Aches, Pains, Misery Force New Outlook
All of you would-be athletes and jocks out there can relate to this.
But first of all, level with me. Is there something about passing 70 that means your body is just going to begin quitting on you? Is there something mystical about this three score and 10 stuff?
Wow, I can still remember — vaguely — before I turned 70. I was still hanging on to that belief that I was going to be the first guy to beat this aging thing. Heck, I was still hitting tee shots more than 200 yards. I was still shooting in the mid-70s. (OK, that was from the senior tees, but the score still counts, right?)
Then the arthritis in my left knee starting acting up. Screaming at me every step I took. A knee replacement and a few weeks of physical therapy took care of that, but it also cost me distance off the tee. In fact, I began playing the way a guy’s supposed to when he moves to the senior tees. Those 200-yard-plus drives were like my high school sweethearts — just memories.
The next thing that failed was my vision. A wrinkled membrane, the doctor said. Surgery should take care of that, he said. It helped for a couple of months with everything except for the short drives. And then everything viewed from my dominant right eye became a blur.
“OK,” the doc said, “the membrane surgery has speeded up cataract growth in your right eye.”
OK, cataract surgery. Wonderful. Could see like an eagle. Then the left eye went. Another surgery. Good stuff. Didn’t have to wear glasses to play golf for the first time since my early 20s.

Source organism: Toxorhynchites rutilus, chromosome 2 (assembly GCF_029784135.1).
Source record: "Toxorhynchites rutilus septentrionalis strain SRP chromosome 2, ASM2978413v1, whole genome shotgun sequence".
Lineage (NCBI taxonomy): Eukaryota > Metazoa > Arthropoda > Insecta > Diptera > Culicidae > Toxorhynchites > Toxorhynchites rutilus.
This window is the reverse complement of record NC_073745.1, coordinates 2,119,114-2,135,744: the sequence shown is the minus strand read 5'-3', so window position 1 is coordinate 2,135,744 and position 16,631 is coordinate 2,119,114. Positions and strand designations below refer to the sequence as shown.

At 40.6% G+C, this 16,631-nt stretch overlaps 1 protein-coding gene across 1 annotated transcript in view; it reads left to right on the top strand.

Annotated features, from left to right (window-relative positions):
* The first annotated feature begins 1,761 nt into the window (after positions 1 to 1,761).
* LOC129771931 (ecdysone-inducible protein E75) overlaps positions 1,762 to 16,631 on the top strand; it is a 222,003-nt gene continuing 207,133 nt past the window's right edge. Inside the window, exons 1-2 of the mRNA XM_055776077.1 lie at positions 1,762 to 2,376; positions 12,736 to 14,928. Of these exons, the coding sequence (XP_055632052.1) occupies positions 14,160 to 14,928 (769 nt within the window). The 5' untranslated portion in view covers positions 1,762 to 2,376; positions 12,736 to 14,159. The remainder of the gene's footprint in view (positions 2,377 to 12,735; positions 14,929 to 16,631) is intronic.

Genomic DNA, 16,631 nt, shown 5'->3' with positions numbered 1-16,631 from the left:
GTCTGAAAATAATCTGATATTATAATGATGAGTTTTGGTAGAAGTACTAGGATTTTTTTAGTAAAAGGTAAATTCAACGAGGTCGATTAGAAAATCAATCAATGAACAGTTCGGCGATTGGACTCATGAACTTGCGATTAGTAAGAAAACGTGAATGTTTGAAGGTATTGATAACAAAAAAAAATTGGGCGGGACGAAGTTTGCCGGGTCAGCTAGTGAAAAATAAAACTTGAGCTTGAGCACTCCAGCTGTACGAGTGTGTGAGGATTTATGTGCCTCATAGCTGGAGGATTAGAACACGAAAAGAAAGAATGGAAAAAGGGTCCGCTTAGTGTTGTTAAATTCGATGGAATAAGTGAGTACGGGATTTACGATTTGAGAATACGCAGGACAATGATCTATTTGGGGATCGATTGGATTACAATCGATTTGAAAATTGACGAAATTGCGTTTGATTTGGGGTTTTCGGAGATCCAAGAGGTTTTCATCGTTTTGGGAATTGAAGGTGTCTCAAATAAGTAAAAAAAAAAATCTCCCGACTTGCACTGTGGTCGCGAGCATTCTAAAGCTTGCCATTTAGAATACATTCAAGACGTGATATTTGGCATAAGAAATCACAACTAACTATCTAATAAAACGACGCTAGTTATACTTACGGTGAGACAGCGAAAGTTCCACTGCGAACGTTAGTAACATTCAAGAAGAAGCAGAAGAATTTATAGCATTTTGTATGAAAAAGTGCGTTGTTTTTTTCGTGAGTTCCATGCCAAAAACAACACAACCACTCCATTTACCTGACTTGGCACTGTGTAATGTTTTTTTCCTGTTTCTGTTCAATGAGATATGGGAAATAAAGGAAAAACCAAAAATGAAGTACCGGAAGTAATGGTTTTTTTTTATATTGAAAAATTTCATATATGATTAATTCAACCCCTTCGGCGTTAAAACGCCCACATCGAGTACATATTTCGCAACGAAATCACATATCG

Then came double vision. Couldn’t tell the distance to the green. Saw two or three balls on the green. Worse, started seeing extra lane lines on the highways. Night driving made me a hazard.
OK, I can still live with all this. Still playing golf — of a fashion. Then the left arm decides to develop a twitch, or a tremor, or something crazy. Still able to play golf, so I’m coping. Then the right shoulder decides to blow out, or whatever a shoulder does.
Now this is serious. Can’t even swing a golf club. It takes me two hours to write an article that I should be able to do in 20 minutes. But that’s OK, I can live with being slow on the computer. Living without golf is another thing.
So it’s back to the orthopedist. Diagnosis: rotator cuff. One MRI coming up. Survived that coffin experience and the MRI showed an old tear in a tendon that happened so long ago surgery isn’t even an option.
What? No more golf? I missed the spring with a wrist problem. I missed the summer with spinal arthritis. I’ve missed six week with the shoulder.
“Doesn’t mean that,” the doctor said. “Physical therapy can help. Should have you back on the course by spring.”
So, here I am, waiting for my first visit to the therapist on Monday.
I’m feeling good about this. So what if the ruined tendon is beyond fixing? There’s golf in my future, and I’ve put my club membership resignation on hold.
I’m sure that whatever happens with the therapy, my problems aren’t going to be over. I’m not going to regain the lost distance off the tee, and my eyes are probably going to continue lying to me.
But you know what, hitting the ball long and scoring in the 70s really isn’t what golf is all about for us old guys.
It’s the camaraderie. It’s about spending a few hours with old friends such as Puddin’, Bubba, C-Dog, Washer, Putterboyd and Boss Hawg and being ribbed about all the missed putts and the lost presses.
If I do make it back onto the golf course, I’m hoping to take a new attitude with me. I know I’m not going to hit it out there with Jack the Lipper or Ol’ Hec, or Boy George, but that’s OK.
The important thing is that I’ll be with those guys, doing something we all love. Thank goodness they don’t hold me to high standards.
Wait! Was that a twinge I just felt in my right knee?
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